Trios élégiaques - No. 1 in G minor (1892); No. 2 in
D minor, Op. 9. Deux Morceaux de Salon, Op. 2. Deux Morceaux de Salon, Op.
The Moscow Rachmaninov Trio
(Viktor Yampolsky, piano; Makhail Tsinman, violins; Natalia Savinova,
Hyperion CDA67178 [DDD]
This disc of early Rachmaninov reveals another, complementary side of a composer
too often perceived as a shamelessly heart-on-sleeve Romantic. That is not
to imply that the whole personality changes: long, yearning melodies are
a clear feature of this world. But so too is an intimacy that occasionally
acts as a gateway to a darker, shadowier place than might be expected from
The first Trio élégaique is a much slighter piece than
its Op. 9 brother. It introduces the sweet-toned violin of Tsinman and the
emotional cello playing of Savinova, and acts mainly as a preparation for
the compositionally vituosic second trio.
The Op. 6 Trio was begun on the evening of Tchaikovsky's death and the distraught
first movement is overpowering in its emotional weight. Light begins to filter
through in the second movement (aided by Yampolsky's sparkling fingerwork)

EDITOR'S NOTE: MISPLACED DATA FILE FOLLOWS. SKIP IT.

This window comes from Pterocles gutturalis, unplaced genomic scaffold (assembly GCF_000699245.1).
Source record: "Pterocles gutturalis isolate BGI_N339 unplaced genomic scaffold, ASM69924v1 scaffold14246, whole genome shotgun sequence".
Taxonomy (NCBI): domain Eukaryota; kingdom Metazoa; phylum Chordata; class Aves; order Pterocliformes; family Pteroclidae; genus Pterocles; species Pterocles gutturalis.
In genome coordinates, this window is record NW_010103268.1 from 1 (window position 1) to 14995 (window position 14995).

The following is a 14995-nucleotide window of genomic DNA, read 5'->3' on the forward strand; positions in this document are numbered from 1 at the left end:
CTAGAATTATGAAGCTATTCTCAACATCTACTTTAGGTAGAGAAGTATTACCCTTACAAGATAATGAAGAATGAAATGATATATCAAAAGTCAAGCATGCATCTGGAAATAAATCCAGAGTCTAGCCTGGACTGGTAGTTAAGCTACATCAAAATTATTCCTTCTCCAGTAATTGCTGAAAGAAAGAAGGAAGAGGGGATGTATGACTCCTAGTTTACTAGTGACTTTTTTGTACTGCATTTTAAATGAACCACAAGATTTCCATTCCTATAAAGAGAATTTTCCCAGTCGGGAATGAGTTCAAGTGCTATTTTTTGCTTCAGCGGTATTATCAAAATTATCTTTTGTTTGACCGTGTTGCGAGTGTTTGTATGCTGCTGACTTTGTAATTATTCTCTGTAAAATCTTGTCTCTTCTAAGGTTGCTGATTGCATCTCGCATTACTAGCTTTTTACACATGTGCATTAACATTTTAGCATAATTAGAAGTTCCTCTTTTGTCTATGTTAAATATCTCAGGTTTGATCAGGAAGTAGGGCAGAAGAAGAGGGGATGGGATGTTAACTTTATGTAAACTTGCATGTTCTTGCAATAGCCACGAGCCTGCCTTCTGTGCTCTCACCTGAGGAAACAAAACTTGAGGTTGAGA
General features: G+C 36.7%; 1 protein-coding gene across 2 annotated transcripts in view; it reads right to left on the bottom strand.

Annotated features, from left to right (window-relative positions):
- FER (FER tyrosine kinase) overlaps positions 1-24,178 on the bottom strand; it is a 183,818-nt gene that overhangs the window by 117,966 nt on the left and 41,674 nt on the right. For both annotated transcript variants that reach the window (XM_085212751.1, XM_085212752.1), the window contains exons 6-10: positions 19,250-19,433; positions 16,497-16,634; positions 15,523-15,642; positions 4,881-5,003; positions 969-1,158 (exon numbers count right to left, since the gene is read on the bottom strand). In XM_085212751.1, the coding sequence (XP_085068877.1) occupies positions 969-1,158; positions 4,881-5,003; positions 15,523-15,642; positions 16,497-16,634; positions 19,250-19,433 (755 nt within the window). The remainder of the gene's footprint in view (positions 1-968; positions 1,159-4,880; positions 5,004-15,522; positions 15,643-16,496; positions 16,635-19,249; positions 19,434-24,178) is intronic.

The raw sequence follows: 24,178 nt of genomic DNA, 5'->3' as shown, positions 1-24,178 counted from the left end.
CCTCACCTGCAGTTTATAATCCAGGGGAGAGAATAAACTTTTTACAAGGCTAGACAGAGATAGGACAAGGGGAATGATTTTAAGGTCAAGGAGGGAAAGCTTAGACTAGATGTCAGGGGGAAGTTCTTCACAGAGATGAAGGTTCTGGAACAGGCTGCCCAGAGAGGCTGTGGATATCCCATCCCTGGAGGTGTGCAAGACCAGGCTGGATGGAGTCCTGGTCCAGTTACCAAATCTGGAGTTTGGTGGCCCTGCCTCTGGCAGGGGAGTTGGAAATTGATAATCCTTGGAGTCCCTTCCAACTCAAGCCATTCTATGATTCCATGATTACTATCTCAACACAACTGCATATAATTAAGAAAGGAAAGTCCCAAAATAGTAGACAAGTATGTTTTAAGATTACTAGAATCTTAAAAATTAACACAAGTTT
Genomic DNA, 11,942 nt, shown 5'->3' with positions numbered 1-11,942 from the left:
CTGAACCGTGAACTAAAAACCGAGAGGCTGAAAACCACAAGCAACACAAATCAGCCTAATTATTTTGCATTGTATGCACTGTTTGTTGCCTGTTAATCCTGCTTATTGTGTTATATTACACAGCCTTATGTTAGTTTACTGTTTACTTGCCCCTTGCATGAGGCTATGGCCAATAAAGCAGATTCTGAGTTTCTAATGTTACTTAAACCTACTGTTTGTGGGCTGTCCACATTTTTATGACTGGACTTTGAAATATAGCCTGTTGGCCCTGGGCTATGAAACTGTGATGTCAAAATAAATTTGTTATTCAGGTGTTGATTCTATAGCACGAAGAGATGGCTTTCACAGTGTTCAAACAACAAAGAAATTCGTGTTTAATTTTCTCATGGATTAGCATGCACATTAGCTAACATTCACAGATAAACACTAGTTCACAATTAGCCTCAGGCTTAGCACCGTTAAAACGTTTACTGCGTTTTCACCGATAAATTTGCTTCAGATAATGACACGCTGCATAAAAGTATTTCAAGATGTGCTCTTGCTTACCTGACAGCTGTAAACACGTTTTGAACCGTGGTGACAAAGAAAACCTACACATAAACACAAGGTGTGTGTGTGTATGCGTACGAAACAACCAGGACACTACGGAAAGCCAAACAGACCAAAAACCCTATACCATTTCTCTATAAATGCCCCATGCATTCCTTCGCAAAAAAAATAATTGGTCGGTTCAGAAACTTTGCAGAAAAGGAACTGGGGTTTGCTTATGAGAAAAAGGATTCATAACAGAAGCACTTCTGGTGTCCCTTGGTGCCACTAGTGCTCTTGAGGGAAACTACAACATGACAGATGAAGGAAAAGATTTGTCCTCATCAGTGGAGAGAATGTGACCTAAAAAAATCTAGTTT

and in this performance the risoluto final movement fully lives up
to its marking.
The pieces for violin and piano (Op. 6, 1893) and cello and piano (Op. 2,
1892) act as delightful interludes between the two trios (they are not even
mentioned on the CD cover). Both Yamposky and Savinova enjoy their moments
in the spotlight, the cellist colouring his account of the Danse
orientale most affectingly. The second violin piece, Danse
hongroise, is ideal encore material and is given plenty of life here.
Strangely, the recording balance (otherwise well thought-out) becomes
disconcertingly close all of a sudden.
An enjoyable disc, well worth exploring and which eclipses the Bekova Sisters
on Chandos (CHAN9329, offering only the Trios).